Derivation and Maintenance of Murine Trophoblast Stem Cells under Defined Conditions
Caroline Kubaczka1
Claire Senner23
Marcos J. Araúzo-Bravo4
Neha Sharma1
Peter Kuckenberg17
Astrid Becker5
Andreas Zimmer5
Oliver Brüstle6
Michael Peitz6
Myriam Hemberger23
Hubert Schorle1 Email: hubert.schorle@ukb.uni-bonn.de
1Department of Developmental Pathology, Institute of Pathology, University of Bonn, 53127 Bonn, Germany
2Epigenetics Programme, The Babraham Institute, Babraham Research Campus, Cambridge CB22 3AT, UK
3Centre for Trophoblast Research, University of Cambridge, Cambridge CB2 3EG, UK
4Max Planck Institute for Molecular Biomedicine, Group Laboratory of Computational Biology and Bioinformatics, 48149 Münster, Germany
5Life and Brain Center, Institute of Molecular Psychiatry, University of Bonn, 53127 Bonn, Germany
6Life and Brain Center, Institute of Reconstructive Neurobiology, University of Bonn and Hertie Foundation, 53127 Bonn, Germany
Corresponding author hubert.schorle@ukb.uni-bonn.de
7Present address: MACHEREY-NAGEL GmbH, D-52355 Dueren, Germany

Introduction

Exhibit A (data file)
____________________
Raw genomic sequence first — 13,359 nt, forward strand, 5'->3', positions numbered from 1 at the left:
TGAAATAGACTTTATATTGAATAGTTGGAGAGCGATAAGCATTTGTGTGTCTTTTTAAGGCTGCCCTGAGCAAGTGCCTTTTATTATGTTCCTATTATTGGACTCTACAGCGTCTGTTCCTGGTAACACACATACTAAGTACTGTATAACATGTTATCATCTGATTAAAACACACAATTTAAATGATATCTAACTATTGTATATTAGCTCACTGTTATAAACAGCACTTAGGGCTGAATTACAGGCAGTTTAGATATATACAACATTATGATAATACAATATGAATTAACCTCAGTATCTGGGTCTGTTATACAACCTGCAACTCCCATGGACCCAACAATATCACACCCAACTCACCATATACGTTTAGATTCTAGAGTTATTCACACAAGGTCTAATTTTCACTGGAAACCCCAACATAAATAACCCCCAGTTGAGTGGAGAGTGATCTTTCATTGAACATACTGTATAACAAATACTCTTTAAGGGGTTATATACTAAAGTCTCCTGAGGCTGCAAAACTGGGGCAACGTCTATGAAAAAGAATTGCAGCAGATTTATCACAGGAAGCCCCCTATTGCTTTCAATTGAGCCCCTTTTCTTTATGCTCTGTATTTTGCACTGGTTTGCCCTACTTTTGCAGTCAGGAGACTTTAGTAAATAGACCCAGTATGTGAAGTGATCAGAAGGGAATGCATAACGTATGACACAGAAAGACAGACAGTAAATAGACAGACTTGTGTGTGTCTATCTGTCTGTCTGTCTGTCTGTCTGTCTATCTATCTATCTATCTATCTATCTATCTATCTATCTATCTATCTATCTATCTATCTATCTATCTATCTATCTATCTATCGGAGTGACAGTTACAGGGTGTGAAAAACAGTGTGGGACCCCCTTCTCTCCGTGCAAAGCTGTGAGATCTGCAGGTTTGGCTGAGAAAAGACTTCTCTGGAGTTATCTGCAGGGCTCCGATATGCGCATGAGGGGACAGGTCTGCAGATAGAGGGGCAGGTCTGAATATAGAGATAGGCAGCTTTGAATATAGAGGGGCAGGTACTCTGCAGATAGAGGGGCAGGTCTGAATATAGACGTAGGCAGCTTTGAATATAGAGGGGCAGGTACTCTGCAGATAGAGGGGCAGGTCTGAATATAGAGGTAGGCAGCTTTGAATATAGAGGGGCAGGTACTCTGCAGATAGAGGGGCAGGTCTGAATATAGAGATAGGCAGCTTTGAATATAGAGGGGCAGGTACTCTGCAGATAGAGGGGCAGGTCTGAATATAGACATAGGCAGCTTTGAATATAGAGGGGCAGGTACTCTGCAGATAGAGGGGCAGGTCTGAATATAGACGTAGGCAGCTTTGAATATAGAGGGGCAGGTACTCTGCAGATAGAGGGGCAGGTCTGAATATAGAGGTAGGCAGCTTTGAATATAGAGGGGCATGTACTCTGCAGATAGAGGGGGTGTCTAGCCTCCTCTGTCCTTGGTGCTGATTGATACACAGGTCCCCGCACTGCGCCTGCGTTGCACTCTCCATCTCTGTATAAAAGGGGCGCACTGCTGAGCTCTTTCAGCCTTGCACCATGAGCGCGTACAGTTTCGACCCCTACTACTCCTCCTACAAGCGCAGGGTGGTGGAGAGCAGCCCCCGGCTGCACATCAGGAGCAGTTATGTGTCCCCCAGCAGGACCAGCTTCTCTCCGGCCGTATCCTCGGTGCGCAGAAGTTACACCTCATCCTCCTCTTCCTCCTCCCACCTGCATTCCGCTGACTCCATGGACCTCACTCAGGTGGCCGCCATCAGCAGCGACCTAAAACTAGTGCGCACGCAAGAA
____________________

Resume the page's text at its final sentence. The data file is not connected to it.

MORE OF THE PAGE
Murine trophoblast stem cells (TSCs) can be derived from the polar trophectoderm of preimplantation embryos (E3.5) and postimplantation from the extraembryonic/chorionic ectoderm up to E8.5 (Tanaka et al., 1998; Uy et al., 2002). They represent the stem cells of the trophoblast lineage and retain the capacity to differentiate into all trophoblast derivatives of the later placenta in vitro. They also give rise to transient hemorrhagic lesions mimicking their physiological role in the placenta when transplanted subcutaneously into nude mice (Kibschull et al., 2004; Kuckenberg et al., 2011). Finally, when injected into blastocysts, they chimerize the placental portion of the conceptus (Tanaka et al., 1998). TSCs are propagated under complex cell-culture conditions that are poorly defined due to presence of 20% fetal bovine serum (FBS), supplemented with fibroblast growth factor 4 (FGF4) and heparin. Further, they require growth-inactivated feeder cells or feeder-cell-conditioned medium (CM). In 2004, Erlebacher et al. (2004) identified transforming growth factor β (TGF-β) and the related factor activin as active components secreted by feeder cells to maintain TSC proliferation. Nevertheless, the remaining unknown factors secreted by feeder cells and the variations of growth factors present in serum (exacerbated by the substantial serum content of the media) lead to ill-defined culture conditions. Quality of serum and feeder cells is highly variable, and the animal origin of these supplements is a frequent source of contamination. Because these fluctuations hamper the interpretation of effects of exogenous agents on growth and differentiation of TSCs, there is an urgent need for developing chemically defined and standardized media.